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Tuesday, 18 April, 2000, 23:10 GMT 00:10 UK
Childhood measles may protect from asthma

Could early infections protect against asthma?
Having measles when very young may slightly decrease the chance of developing asthma later in life, say scientists.

However, other experts have warned that the risks connected with the natural infection are too great to consider not allowing a child to have the MMR vaccination.

There is already some evidence that measles infection reduces the likelihood of developing asthma as a child.

The latest research, however, conducted in Aberdeen, is the first to suggest that these positive effects of measles infection may continue even into the 20s and 30s.

The study looked at more than 300 people, who, as children, had been part of a health survey in 1964.

Their results suggested a slight connection between those who had not been infected with measles as a child, and wheezing conditions which developed in adulthood.

However, other experts pointed out that any protection or otherwise conferred by measles infection was dwarfed by the most significant risk factor for asthma - whether either or both parents were asthmatic themselves.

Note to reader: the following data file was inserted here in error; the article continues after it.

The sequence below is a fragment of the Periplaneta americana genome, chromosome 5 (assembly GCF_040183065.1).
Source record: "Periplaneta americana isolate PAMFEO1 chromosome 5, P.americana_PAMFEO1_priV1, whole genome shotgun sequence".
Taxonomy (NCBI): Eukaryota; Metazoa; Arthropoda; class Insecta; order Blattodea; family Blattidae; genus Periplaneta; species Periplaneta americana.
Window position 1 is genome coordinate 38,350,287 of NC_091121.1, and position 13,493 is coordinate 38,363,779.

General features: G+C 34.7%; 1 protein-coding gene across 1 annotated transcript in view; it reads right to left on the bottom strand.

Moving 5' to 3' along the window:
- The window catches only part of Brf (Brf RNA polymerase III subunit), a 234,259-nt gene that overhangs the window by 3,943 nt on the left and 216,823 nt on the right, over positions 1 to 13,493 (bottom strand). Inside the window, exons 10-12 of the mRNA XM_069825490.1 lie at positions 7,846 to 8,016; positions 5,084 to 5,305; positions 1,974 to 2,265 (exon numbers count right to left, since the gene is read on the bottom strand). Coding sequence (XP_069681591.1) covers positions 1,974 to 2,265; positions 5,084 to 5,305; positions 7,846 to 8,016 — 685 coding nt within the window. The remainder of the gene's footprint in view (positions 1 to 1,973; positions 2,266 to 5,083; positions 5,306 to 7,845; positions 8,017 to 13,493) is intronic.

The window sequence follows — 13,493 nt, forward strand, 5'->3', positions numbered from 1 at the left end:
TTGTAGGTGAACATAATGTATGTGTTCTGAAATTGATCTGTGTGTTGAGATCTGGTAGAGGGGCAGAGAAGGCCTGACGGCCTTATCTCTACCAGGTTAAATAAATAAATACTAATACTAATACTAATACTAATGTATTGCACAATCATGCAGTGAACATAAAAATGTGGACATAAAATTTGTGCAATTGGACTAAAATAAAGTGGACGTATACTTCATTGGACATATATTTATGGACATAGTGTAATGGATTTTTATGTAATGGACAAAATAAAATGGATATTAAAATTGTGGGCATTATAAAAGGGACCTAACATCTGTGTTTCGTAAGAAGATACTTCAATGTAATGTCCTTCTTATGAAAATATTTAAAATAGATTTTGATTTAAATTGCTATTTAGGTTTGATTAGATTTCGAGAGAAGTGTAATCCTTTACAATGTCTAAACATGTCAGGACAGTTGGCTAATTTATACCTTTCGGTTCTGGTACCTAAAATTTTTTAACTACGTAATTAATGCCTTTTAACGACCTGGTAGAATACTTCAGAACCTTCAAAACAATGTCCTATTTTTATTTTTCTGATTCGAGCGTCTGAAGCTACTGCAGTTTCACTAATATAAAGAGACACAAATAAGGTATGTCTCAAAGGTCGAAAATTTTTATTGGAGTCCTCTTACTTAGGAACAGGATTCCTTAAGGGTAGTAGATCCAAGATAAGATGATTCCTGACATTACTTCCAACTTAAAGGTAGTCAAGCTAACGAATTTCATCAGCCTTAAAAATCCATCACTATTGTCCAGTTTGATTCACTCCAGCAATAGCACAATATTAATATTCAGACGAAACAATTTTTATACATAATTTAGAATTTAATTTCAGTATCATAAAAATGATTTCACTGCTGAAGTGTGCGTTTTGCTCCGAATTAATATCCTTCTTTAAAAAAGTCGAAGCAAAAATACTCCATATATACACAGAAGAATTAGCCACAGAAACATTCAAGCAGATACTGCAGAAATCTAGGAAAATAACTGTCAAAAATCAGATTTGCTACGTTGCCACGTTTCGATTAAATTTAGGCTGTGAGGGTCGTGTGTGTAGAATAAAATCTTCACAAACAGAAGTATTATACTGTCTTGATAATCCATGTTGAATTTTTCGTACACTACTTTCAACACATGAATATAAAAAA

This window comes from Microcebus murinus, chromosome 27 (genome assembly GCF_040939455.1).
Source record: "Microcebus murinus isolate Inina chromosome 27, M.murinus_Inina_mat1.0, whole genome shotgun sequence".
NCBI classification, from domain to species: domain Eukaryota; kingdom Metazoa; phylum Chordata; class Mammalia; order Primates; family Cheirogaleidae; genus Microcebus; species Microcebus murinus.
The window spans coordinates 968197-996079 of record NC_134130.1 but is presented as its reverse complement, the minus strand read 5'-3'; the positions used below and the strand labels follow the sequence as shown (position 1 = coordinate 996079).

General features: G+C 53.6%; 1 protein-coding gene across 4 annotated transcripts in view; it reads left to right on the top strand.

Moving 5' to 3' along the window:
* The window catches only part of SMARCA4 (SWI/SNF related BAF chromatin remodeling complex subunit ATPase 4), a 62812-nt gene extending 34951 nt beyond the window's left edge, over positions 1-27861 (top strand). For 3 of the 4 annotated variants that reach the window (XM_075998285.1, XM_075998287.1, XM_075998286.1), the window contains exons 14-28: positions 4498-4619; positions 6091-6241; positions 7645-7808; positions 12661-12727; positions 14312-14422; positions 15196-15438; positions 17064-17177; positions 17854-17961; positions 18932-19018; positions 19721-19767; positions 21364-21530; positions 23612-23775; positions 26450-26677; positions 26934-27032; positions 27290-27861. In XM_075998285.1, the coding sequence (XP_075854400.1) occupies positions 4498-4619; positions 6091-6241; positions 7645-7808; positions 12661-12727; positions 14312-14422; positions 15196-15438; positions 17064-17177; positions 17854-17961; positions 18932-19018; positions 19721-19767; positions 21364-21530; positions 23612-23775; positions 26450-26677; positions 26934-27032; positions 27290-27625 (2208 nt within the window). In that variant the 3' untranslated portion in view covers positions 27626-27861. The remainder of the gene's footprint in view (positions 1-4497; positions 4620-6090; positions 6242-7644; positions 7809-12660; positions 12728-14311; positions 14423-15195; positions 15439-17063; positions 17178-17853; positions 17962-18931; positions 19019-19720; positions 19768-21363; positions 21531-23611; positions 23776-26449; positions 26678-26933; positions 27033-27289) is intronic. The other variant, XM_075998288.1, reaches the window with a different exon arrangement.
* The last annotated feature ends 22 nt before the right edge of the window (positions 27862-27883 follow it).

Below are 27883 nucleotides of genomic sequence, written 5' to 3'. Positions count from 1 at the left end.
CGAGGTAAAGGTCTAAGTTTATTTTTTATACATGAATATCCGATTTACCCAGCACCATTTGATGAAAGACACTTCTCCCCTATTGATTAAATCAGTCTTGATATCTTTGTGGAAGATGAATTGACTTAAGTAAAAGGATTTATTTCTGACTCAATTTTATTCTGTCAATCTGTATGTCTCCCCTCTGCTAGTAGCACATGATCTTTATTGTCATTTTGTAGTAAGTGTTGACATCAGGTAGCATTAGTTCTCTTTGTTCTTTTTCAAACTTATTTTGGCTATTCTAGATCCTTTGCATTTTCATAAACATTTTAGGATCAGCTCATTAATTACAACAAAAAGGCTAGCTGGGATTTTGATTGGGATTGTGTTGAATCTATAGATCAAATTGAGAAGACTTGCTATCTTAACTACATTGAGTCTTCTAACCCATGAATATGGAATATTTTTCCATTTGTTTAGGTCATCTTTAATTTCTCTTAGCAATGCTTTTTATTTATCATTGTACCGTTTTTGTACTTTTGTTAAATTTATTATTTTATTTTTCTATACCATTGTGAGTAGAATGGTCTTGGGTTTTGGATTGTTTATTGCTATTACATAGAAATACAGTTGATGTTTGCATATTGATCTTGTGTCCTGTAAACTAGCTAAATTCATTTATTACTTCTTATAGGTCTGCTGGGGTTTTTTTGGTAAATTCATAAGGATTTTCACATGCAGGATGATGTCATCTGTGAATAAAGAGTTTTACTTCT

Genetics important

Dr Rob Niven, a consultant chest physician from the North West Lung Unit at Wythenshawe Hospital in Manchester, said: "The genetic risk is still by far the most important.

"If both of your parents have asthma, then you have a 70% or 80% risk of developing it yourself.

"There is some evidence that early infection with measles virus very slightly reduces the risk of developing asthma.

"But it's important to stress that children should still have the MMR vaccination."

Dr Martyn Partridge, chief medical adviser to the National Asthma Campaign, said that this was simply one of several studies which suggested that early life infections offered some protection against asthma.

"However, the bulk of the other studies suggested that it is development of the bowel immune system which is most important.

"What we now need are intervention studies where we give at-risk children not an illness but some form of controlled infection or vaccine, that can have the same beneficial effect by simulating infections."

Aside from a child's inherited genetic predisposition to asthma, other factors which are thought to influence whether they develop it or not include the number of brothers or sisters they have, and to a certain extent their diet in the early years.

But again, the effect of these factors is tiny compared to genetics.

Natural measles infection, while not harmful to most children, carries a slight risk of permanent disability - or even death.

The latest research was published in the medical journal Thorax.

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